más = more, bajos = short. más + bajos = shorter. There is no "more shorter" in English, although there is 'much shorter', but that doesn't apply here as there is no 'mucho'
Does that mean "mucho más bajos" is the correct way to say "much shorter"?
There is the English phrase, "much shorter" which is what I assumed the translation of "mas baja" would be. Nope. The nuance in English is, "shorter" can be any amount so long as it's shorter, while "much shorter" is relatively a lot shorter. Is there no such nuance in Espanol?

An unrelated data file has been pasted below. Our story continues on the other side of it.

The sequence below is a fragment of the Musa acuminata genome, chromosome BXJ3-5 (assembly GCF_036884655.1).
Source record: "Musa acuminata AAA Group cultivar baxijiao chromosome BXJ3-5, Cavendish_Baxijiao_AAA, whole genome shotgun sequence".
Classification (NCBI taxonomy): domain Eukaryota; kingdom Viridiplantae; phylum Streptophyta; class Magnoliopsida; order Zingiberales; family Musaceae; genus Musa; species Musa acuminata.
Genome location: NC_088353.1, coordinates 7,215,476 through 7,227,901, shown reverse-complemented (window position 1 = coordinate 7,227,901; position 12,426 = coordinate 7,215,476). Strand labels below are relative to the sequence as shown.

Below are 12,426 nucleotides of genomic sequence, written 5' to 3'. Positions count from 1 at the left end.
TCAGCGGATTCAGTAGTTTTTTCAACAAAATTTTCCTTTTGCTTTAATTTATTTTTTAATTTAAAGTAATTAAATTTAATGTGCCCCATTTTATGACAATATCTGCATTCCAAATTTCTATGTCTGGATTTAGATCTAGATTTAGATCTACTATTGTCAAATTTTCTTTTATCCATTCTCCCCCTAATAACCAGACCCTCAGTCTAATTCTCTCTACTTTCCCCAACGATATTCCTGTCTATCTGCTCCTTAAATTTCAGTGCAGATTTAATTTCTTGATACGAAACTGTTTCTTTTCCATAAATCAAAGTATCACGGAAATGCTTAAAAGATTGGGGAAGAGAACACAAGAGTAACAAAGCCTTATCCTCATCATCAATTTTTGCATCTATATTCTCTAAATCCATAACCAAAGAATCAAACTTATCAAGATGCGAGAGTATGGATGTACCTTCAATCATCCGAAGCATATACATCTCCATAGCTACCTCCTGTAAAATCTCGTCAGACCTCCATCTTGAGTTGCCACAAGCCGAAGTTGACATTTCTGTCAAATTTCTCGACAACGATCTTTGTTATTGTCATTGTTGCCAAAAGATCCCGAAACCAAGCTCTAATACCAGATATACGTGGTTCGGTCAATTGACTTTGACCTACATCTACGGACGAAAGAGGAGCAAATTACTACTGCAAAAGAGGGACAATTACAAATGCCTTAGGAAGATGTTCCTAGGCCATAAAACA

If they were standing a risers on a stage, could one not say "lower than" the same way?
In the given sentence ""Ellos son más bajos que el maestro" they use the masculine form "bajos" (short), thus requiring "ellos". To use "ellas", you would have to change "bajos" to "bajas".
"ELLAS son más BAJAS que el maestro."
In correct (US) English, the comparative is shorter. The superlative for comparison of 3 or more is shortest. There is no "more shorter" that I'm aware of.